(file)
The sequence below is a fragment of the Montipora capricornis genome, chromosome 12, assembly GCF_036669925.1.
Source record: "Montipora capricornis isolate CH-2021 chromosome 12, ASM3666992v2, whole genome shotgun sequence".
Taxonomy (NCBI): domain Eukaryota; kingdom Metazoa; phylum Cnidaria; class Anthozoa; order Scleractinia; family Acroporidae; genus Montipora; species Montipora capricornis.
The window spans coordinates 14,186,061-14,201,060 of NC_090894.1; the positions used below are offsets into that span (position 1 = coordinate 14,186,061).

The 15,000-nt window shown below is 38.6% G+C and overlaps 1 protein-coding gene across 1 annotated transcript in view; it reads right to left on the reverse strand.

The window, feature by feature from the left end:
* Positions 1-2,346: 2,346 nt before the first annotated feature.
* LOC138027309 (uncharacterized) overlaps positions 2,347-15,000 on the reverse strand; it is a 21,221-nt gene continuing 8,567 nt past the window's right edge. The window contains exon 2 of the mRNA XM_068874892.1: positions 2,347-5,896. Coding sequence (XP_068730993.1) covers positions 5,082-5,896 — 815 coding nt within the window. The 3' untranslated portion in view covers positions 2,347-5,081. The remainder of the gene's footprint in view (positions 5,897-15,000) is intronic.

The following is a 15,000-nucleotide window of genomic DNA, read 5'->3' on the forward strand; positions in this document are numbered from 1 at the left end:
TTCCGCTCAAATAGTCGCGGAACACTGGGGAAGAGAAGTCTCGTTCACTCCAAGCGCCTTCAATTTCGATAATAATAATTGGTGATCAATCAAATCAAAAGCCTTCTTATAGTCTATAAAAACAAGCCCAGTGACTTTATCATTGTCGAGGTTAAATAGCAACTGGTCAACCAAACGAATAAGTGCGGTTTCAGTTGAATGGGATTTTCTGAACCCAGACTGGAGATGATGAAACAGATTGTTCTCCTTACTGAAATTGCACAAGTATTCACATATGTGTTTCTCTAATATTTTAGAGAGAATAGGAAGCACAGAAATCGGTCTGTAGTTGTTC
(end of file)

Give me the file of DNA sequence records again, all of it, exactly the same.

The sequence below is a fragment of the Montipora capricornis genome, chromosome 12, assembly GCF_036669925.1.
Source record: "Montipora capricornis isolate CH-2021 chromosome 12, ASM3666992v2, whole genome shotgun sequence".
Taxonomy (NCBI): domain Eukaryota; kingdom Metazoa; phylum Cnidaria; class Anthozoa; order Scleractinia; family Acroporidae; genus Montipora; species Montipora capricornis.
The window spans coordinates 14,186,061-14,201,060 of NC_090894.1; the positions used below are offsets into that span (position 1 = coordinate 14,186,061).

The 15,000-nt window shown below is 38.6% G+C and overlaps 1 protein-coding gene across 1 annotated transcript in view; it reads right to left on the reverse strand.

The window, feature by feature from the left end:
* Positions 1-2,346: 2,346 nt before the first annotated feature.
* LOC138027309 (uncharacterized) overlaps positions 2,347-15,000 on the reverse strand; it is a 21,221-nt gene continuing 8,567 nt past the window's right edge. The window contains exon 2 of the mRNA XM_068874892.1: positions 2,347-5,896. Coding sequence (XP_068730993.1) covers positions 5,082-5,896 — 815 coding nt within the window. The 3' untranslated portion in view covers positions 2,347-5,081. The remainder of the gene's footprint in view (positions 5,897-15,000) is intronic.

The following is a 15,000-nucleotide window of genomic DNA, read 5'->3' on the forward strand; positions in this document are numbered from 1 at the left end:
TTCCGCTCAAATAGTCGCGGAACACTGGGGAAGAGAAGTCTCGTTCACTCCAAGCGCCTTCAATTTCGATAATAATAATTGGTGATCAATCAAATCAAAAGCCTTCTTATAGTCTATAAAAACAAGCCCAGTGACTTTATCATTGTCGAGGTTAAATAGCAACTGGTCAACCAAACGAATAAGTGCGGTTTCAGTTGAATGGGATTTTCTGAACCCAGACTGGAGATGATGAAACAGATTGTTCTCCTTACTGAAATTGCACAAGTATTCACATATGTGTTTCTCTAATATTTTAGAGAGAATAGGAAGCACAGAAATCGGTCTGTAGTTGTTC